19 In our view, there is no ambiguity in the legislation, which clearly states that no funds be paid automatically to the veteran's estate. The interpretation of the lapsing provisions sought by the appellants would defeat the purpose of the provisions of the Veterans' Charter, because it would require that surplus funds go to the veteran's estate, rather than to the surviving spouse, children or other dependants.
20 The appeal is accordingly dismissed.
21 On the cross-appeal, the Crown argued that the motions judge erred in concluding that s. 55 of the Veterans Treatment Regulations was ultra vires after 1986. The motions judge held that when s. 31 of the Pension Act was amended in 1986 to give the Commission the option of transferring the administered funds to veterans' estates, this created an inconsistency with s. 55 of the Veterans Treatment Regulations, which provided for no such discretion in connection with treatment allowances. With respect, we do not agree with the motions judge. Having found, correctly in our view, that the provisions of s. 55 were intra vires before 1986, he ought to have concluded that they remained intra vires notwithstanding changes to the Pension Act.
22 The enabling statute for s. 55 was not the Pension Act, but s. 5(1)(d) of the DVAA, which provides:
Subject to the approval of the Governor in Council, the Minister may make such regulations as he may deem necessary and advisable.
(d) for the receipt and retention of any properties or moneys held or payable by the Crown or any other authority, person or persons on behalf of any persons or their dependants whenever such persons are being or have been cared for under the provisions of this Act, either by medical treatment, training or otherwise, and for giving therefor a valid receipt, and in the case of insane persons who are being or have been so cared for under this Act, the assumption or authorization of guardianship in whole or in part in respect of such properties or moneys, and for the disposal of such properties or moneys to such persons or their dependants, or as may be deemed expedient or the disposal thereof to the estates of such persons if deceased. [emphasis added].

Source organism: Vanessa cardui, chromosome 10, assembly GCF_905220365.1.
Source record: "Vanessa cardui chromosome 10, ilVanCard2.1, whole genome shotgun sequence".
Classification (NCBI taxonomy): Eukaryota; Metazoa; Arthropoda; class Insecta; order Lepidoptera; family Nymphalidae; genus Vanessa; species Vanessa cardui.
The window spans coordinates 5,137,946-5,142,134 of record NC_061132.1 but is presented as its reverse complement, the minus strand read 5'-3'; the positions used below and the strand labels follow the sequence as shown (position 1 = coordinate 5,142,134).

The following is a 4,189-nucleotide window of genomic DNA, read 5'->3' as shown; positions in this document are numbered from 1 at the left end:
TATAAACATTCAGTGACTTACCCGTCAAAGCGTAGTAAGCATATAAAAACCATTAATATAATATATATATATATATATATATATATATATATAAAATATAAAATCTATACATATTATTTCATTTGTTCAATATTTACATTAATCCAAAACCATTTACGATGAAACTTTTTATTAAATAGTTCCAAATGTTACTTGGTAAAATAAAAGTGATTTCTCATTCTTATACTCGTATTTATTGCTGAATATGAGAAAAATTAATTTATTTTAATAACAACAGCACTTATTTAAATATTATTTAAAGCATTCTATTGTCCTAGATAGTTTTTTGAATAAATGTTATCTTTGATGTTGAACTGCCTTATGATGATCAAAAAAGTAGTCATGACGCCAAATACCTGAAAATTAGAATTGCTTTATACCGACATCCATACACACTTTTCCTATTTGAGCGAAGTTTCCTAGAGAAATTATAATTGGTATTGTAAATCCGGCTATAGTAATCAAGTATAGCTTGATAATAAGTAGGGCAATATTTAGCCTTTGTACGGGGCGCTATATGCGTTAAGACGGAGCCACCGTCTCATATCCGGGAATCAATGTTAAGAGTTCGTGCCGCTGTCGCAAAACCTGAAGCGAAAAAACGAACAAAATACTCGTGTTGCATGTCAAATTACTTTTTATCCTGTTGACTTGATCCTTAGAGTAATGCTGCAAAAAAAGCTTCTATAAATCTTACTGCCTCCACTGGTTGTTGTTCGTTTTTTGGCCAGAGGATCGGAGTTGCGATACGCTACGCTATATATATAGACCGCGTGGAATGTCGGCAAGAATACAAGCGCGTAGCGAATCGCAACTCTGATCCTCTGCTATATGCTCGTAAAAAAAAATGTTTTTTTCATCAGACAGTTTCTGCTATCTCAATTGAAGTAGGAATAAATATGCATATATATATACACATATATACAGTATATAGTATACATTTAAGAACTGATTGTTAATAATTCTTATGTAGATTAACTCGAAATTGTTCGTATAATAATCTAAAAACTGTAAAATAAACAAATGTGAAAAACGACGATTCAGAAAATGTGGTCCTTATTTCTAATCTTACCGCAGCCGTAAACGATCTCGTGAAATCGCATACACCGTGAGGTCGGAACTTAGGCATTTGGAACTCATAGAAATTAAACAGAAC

23 The fact that s. 55 does not provide for payment of treatment allowances to the veteran's estate, a possibility provided for in the enabling legislation, does not make the regulation ultra vires. There is no interpretive principle which requires that subordinate legislation mirror exactly the enabling statute. It cannot exceed the enabling statute's parameters, but neither is it obliged to implement full jurisdictional scope. As the motions judge correctly observed, s. 5(1)(d) of the DVAA is permissive, not mandatory. He also correctly noted that the DVAA, not the Pension Act, is the statute authorizing s. 55.
24 Having concluded that the enabling legislation is permissive, he erred, with respect, in concluding that subordinate legislation that is under-inclusive of its enabling statute is thereby ultra vires. The fact that s. 31 of the Pension Act - which was traditionally mirrored by s. 55 - provides a wider range of options on the veteran's death does not render ultra vires the narrower range of options found in s. 55 of the Veterans Treatment Regulations.
25 Accordingly, we would dismiss the appeal with costs, allow the cross-appeal with costs, set aside paragraphs 2, 3 and 4 of the order of Brockenshire J., and dismiss the motion for summary judgment in its entirety. The Crown is entitled to its costs of both the appeal and cross-appeal fixed in the total amount of $25,000.